Autism and Hyperlexia

[vc_row][vc_column][vc_column_text]Martos Perez J, Ayuda Pascual R.
Centro Leo Kanner, Valencia, Espa a.

Introduction. Hyperlexia is described in children who present alterations or retardation in development and is frequently characterised by their teaching themselves to read at an early age.This ability to decode words does not correlate with their intellectual level and can course with different degrees of mental retardation.

It is always accompanied by difficulty in establishing social relationships.

Autism is a disorder that is prototypical of the autistic spectrum disorders (ASD), which are essentially characterised by qualitative alterations in social interaction, in communication and language development, and in the presence of a limited repertory of interests, accompanied by stereotyped or peculiar responses.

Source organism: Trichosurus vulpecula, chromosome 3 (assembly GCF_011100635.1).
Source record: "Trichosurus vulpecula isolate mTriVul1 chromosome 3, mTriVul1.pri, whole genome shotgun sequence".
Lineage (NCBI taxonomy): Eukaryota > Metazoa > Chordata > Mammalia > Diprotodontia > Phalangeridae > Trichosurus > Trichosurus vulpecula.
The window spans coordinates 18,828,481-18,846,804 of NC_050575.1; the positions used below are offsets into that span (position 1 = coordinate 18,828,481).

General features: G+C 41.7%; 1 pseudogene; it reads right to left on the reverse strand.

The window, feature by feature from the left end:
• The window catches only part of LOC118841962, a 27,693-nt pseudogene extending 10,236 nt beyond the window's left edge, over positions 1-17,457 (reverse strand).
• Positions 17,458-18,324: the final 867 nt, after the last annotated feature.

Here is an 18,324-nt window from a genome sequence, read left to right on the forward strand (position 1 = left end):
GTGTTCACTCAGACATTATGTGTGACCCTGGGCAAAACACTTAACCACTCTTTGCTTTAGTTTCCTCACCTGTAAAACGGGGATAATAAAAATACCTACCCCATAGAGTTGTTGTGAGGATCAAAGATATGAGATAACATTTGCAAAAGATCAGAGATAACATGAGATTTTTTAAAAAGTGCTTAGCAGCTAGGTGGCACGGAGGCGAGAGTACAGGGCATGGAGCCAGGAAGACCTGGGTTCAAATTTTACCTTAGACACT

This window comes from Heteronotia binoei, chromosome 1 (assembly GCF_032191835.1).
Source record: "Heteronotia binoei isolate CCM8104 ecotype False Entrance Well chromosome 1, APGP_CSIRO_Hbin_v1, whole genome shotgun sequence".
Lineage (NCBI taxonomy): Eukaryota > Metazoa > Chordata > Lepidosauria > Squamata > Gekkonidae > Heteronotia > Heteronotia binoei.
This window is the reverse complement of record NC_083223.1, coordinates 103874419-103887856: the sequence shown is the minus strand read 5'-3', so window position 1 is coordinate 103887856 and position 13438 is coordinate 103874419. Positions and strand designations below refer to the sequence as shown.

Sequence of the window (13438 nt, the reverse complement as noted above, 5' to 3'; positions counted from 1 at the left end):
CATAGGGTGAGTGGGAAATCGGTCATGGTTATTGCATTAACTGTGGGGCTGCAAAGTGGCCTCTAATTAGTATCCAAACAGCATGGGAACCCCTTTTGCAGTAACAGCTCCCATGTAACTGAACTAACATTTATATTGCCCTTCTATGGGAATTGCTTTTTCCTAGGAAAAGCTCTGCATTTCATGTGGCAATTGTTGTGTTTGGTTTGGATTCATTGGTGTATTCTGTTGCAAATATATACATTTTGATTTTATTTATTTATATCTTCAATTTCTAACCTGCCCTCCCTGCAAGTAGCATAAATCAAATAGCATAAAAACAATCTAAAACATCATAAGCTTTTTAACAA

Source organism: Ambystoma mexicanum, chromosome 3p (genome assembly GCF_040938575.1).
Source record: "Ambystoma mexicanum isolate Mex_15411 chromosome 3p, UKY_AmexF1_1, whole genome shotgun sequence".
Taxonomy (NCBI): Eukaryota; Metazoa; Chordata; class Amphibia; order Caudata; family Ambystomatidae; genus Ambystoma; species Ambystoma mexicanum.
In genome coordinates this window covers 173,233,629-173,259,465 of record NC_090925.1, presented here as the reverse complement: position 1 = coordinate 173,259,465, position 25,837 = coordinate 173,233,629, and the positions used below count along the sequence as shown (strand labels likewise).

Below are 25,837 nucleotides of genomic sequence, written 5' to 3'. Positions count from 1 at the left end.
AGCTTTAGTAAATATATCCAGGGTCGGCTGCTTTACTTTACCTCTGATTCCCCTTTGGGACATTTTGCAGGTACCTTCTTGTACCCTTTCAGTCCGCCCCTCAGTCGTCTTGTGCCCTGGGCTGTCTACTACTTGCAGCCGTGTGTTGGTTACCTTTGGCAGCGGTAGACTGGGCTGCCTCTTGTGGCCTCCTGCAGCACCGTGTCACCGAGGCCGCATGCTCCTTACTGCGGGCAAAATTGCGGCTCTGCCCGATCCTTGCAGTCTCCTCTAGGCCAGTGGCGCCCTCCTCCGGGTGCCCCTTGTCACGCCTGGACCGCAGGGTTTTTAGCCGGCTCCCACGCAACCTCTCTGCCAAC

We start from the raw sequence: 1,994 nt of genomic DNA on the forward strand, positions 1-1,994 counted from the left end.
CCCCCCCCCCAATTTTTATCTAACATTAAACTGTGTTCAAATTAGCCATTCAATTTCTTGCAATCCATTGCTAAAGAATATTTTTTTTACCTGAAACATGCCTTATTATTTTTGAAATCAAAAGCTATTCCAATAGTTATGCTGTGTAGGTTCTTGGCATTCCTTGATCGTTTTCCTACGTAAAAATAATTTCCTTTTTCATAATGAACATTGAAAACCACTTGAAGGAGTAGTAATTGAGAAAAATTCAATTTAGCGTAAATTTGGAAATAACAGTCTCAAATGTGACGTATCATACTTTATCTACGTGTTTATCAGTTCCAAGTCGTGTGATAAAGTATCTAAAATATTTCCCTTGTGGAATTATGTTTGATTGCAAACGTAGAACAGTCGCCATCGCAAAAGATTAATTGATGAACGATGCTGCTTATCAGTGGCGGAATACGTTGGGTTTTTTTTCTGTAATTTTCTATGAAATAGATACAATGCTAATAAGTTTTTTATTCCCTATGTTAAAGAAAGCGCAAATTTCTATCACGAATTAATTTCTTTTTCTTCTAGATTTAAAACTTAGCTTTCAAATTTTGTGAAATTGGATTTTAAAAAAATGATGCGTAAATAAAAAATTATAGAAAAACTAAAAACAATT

Method. The presence of hyperlexia in autistic children is more frequent than in other development disorders.

This phenomenon is linked with the increased skills involving visual memory, visual discrimination and motivation/interest towards visually represented material that is to be found in people with autism.

However, not all autistic individuals present hyperlexia and not all children with hyperlexia present autism, although evidence shows that hyperlexia is a phenomenon that is observed with greater frequency in autism and in ASD.

Conclusion. Hyperlexia, understood as meaning a little island of ability in children with autism and ASD, poses a number of question and represents an important challenge in neuropsychological research in this population.

PMID: 12599104 [PubMed – in process][/vc_column_text][/vc_column][/vc_row]

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